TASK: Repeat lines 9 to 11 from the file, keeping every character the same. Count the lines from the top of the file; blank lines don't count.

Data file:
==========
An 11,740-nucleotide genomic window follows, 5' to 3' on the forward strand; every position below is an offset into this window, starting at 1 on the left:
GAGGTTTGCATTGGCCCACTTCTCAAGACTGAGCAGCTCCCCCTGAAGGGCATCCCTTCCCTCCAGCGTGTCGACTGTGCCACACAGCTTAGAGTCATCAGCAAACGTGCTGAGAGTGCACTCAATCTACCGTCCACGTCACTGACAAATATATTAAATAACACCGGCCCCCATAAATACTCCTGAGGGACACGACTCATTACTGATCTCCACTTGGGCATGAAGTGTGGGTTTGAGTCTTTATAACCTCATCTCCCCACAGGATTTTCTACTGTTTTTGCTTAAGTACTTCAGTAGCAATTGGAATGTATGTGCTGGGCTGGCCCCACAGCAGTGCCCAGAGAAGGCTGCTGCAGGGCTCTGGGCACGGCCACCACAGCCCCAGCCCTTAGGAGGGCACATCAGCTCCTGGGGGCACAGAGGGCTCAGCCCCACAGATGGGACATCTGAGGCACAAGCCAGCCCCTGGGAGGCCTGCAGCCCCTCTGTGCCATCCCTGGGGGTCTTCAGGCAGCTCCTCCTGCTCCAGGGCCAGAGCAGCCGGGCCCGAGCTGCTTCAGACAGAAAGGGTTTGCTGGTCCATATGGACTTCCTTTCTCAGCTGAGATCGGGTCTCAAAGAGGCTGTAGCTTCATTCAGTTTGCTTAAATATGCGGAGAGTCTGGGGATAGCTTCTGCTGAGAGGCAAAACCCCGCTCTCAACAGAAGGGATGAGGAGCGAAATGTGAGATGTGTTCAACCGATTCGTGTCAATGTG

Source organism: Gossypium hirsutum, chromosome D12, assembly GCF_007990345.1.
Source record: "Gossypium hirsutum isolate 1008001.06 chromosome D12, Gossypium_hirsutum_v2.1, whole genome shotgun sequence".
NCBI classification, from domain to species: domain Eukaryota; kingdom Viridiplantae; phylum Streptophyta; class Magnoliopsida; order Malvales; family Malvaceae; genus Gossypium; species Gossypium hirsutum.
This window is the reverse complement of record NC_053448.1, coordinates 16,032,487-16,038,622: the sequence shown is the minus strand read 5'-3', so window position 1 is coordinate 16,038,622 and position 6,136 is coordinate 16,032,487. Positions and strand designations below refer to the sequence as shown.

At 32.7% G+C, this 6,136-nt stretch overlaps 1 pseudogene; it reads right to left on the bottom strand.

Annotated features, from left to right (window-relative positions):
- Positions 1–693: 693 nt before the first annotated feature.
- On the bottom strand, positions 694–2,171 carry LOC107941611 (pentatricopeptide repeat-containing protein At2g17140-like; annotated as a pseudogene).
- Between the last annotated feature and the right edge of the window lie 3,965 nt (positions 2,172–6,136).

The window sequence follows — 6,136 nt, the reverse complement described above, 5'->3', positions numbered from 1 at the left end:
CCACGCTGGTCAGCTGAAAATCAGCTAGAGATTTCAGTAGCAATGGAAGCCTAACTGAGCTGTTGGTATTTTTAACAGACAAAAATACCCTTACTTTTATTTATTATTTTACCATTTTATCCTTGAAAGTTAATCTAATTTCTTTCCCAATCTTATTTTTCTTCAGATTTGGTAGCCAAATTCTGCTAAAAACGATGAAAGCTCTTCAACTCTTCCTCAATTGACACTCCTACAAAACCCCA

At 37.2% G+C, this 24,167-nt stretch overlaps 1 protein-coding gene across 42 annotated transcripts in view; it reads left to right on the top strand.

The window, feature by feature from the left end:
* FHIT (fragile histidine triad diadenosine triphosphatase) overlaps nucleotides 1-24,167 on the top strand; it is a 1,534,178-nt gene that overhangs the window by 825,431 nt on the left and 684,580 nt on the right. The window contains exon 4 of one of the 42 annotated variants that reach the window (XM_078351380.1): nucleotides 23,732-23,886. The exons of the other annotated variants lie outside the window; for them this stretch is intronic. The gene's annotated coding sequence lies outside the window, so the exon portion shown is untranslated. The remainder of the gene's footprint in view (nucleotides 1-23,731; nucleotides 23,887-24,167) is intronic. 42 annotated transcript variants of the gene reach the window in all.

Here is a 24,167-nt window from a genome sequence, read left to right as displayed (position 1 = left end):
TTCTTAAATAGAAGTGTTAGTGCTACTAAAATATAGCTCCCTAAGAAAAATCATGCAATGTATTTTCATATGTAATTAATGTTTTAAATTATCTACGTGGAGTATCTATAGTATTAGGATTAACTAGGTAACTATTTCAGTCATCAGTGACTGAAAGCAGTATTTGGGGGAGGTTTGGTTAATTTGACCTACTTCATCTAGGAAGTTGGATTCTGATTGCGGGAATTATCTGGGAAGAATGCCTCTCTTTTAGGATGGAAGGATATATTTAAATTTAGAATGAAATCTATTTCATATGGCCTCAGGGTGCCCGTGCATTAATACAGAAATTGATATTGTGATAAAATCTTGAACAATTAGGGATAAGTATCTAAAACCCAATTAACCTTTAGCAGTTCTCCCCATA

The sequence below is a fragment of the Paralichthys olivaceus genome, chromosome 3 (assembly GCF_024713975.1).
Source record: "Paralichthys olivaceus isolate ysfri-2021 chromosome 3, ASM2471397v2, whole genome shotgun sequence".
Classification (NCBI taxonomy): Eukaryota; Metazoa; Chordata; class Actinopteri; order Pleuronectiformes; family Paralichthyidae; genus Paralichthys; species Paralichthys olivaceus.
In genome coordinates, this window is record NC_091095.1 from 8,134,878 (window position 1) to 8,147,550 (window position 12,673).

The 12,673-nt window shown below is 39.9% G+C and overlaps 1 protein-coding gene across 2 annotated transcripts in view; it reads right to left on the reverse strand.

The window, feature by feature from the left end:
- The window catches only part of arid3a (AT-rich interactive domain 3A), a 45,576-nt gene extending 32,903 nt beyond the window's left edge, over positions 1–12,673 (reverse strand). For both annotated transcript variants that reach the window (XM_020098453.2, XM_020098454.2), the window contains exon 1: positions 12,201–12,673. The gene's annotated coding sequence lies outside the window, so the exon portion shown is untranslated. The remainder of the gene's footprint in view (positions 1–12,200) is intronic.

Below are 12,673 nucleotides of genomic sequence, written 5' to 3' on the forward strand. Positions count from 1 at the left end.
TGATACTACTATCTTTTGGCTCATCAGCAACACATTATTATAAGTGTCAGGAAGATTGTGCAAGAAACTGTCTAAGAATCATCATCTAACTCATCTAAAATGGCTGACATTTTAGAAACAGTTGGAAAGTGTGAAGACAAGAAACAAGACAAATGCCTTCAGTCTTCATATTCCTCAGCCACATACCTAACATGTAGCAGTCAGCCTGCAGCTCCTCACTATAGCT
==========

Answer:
- Positions 1–693: 693 nt before the first annotated feature.
- On the bottom strand, positions 694–2,171 carry LOC107941611 (pentatricopeptide repeat-containing protein At2g17140-like; annotated as a pseudogene).
- Between the last annotated feature and the right edge of the window lie 3,965 nt (positions 2,172–6,136).